An Introduction to Conflict Resolution
Interpersonal conflict is a fact of life and can arise in almost any sphere, from organisations through to personal relationships. Learning to resolve it effectively, in a way that does not increase your stress levels, is therefore important for everyone. Those with good conflict resolution skills generally help organisations and groups to work more effectively.
This page defines interpersonal conflict and explains the different types of conflict that may arise. Finally, it sets out some strategies that can be used separately or together to try to resolve conflicts.
What is Interpersonal Conflict?
Interpersonal conflict is broadly defined as a conflict between two or more people.
Chambers English Dictionary defines conflict as “a violent collision: a struggle or contest: a battle: a mental struggle”.
Interpersonal conflict may therefore start with a simple disagreement. To become ‘conflict’, however, those involved must escalate it beyond that disagreement to something considerably more.
In a work situation, interpersonal conflict is generally defined as what happens when one person or group of people prevents, or attempts to prevent, another person or group from achieving their goals.
Types of Interpersonal Conflict
The first step to conflict resolution is to decide what strategy you are going to use to address it. However before you can do that, you need to identify the root source of the conflict, and therefore its type.
There are three main types of conflict.
Types of Conflict
There are three types of conflict, personal or relational conflicts, instrumental conflicts and conflicts of interest:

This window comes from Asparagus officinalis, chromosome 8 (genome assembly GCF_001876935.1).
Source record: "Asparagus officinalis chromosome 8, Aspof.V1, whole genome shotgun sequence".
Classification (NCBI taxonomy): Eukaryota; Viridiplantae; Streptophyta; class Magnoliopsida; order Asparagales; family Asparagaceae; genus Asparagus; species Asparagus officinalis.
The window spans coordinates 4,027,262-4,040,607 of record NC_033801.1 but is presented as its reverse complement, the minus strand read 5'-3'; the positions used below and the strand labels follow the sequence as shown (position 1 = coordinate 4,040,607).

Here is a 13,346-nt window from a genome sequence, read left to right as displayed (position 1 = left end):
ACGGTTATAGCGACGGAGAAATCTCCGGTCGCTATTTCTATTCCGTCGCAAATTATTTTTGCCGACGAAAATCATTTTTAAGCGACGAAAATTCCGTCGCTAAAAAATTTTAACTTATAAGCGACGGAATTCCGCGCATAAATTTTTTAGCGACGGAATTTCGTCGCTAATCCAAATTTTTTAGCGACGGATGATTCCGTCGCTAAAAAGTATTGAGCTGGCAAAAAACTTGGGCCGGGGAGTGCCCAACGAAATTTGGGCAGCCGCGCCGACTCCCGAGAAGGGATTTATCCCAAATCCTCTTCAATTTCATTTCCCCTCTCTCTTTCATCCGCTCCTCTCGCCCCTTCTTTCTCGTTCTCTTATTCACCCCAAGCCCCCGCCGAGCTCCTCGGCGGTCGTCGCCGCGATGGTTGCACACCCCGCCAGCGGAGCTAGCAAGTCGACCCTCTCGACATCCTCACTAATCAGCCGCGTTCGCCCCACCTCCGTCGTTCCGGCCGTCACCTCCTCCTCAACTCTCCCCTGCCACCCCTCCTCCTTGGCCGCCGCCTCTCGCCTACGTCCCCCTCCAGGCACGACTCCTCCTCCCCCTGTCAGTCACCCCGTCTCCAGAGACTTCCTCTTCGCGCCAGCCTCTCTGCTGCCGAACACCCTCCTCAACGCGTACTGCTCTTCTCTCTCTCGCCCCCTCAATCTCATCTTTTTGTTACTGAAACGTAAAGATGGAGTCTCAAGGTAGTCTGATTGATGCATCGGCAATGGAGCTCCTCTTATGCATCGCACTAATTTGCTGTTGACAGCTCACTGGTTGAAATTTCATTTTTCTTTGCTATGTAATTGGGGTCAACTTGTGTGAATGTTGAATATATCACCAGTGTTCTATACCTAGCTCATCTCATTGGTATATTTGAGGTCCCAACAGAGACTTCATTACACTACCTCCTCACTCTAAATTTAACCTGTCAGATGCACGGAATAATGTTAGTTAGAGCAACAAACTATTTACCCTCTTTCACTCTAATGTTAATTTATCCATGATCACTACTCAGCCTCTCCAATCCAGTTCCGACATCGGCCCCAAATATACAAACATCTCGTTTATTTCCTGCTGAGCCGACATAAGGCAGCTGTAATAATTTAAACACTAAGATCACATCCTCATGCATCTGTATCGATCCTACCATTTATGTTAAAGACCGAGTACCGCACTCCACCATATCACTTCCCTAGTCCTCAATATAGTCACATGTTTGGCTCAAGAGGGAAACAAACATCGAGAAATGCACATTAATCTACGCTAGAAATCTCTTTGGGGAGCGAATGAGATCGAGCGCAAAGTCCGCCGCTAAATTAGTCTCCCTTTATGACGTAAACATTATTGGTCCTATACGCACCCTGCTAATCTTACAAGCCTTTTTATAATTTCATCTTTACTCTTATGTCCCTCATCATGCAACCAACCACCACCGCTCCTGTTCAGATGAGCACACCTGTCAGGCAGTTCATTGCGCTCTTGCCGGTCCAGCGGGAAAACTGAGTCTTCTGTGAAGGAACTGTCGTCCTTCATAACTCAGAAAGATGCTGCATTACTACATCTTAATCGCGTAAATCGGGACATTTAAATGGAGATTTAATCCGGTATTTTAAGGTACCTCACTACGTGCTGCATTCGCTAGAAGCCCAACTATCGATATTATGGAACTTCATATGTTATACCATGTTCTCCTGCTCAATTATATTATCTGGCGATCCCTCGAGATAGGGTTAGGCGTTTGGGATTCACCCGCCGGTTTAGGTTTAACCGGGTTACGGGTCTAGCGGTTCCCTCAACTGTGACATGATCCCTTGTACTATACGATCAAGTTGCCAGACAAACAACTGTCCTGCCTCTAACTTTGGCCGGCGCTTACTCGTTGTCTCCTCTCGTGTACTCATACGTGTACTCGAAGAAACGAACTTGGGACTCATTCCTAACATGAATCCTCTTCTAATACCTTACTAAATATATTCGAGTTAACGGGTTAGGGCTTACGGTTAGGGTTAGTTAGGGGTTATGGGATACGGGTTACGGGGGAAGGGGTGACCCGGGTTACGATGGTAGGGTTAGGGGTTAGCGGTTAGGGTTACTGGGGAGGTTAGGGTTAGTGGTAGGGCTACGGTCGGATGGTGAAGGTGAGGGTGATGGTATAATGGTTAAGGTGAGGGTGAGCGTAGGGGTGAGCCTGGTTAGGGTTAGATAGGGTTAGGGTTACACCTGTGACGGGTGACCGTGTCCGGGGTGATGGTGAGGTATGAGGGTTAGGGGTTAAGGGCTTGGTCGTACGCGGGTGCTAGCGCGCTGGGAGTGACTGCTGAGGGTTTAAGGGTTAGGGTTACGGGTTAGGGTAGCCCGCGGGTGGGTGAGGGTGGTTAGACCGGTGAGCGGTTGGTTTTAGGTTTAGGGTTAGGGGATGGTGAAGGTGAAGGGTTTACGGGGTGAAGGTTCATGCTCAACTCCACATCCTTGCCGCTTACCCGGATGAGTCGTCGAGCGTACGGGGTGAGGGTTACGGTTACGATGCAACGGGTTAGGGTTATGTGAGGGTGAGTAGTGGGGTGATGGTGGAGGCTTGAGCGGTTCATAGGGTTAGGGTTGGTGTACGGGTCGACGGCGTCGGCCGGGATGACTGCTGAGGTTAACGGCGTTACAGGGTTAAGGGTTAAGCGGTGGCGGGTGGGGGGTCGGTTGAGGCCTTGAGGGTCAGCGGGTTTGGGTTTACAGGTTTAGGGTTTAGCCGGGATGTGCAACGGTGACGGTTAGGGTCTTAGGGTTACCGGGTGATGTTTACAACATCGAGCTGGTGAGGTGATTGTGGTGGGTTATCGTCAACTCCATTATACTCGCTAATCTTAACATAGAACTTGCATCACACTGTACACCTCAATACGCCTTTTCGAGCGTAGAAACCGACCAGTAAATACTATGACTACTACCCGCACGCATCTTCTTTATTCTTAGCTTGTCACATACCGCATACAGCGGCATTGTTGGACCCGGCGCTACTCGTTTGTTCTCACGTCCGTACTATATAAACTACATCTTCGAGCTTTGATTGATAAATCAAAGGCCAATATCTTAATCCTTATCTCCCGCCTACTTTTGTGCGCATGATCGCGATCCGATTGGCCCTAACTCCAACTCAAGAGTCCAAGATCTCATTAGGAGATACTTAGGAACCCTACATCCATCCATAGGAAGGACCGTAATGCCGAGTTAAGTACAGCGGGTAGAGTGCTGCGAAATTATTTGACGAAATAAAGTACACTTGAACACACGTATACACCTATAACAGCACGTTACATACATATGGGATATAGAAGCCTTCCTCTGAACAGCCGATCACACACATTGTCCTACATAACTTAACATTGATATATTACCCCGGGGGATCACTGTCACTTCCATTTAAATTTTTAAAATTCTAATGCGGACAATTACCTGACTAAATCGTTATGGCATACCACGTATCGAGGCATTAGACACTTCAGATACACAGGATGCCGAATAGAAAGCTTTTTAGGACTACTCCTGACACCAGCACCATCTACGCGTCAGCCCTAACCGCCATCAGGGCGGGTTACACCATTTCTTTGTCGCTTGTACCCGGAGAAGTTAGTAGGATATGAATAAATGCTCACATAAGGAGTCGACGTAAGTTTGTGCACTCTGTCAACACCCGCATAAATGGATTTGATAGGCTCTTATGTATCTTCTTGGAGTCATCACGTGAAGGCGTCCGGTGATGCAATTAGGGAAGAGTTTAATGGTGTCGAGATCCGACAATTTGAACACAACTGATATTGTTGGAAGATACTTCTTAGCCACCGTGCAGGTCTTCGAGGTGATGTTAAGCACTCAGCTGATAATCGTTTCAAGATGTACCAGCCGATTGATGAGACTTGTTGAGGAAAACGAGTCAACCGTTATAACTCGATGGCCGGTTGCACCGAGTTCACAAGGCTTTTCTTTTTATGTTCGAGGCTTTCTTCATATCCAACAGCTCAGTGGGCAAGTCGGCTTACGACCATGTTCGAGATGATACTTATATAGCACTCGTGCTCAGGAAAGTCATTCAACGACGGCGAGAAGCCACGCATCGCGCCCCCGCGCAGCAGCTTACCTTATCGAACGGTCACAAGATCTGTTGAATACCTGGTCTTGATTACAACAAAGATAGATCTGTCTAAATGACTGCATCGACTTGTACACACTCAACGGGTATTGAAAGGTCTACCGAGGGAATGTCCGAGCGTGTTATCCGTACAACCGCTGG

Personal or relational conflicts are usually about identity or self-image, or important aspects of a relationship such as loyalty, breach of confidence, perceived betrayal or lack of respect.
Instrumental conflicts are about goals, structures, procedures and means: something fairly tangible and structural within the organisation or for an individual.
Conflicts of interest concern the ways in which the means of achieving goals are distributed, such as time, money, space and staff. They may also be about factors related to these, such as relative importance, or knowledge and expertise. An example would be a couple disagreeing over whether to spend a bonus on a holiday or to repair the roof.
It is important to emphasise that dealing with conflict early is usually easier, because positions are not so entrenched, others are less likely to have started to take sides, and the negative emotions are not so extreme. The best way to address a conflict in its early stages is through negotiation between the participants.
See our pages on Negotiation Skills and Communicating in Difficult Situations for more information.
Later on, those in conflict are likely to need the support of mediation, or even arbitration or a court judgement, so it is much better to resolve things early.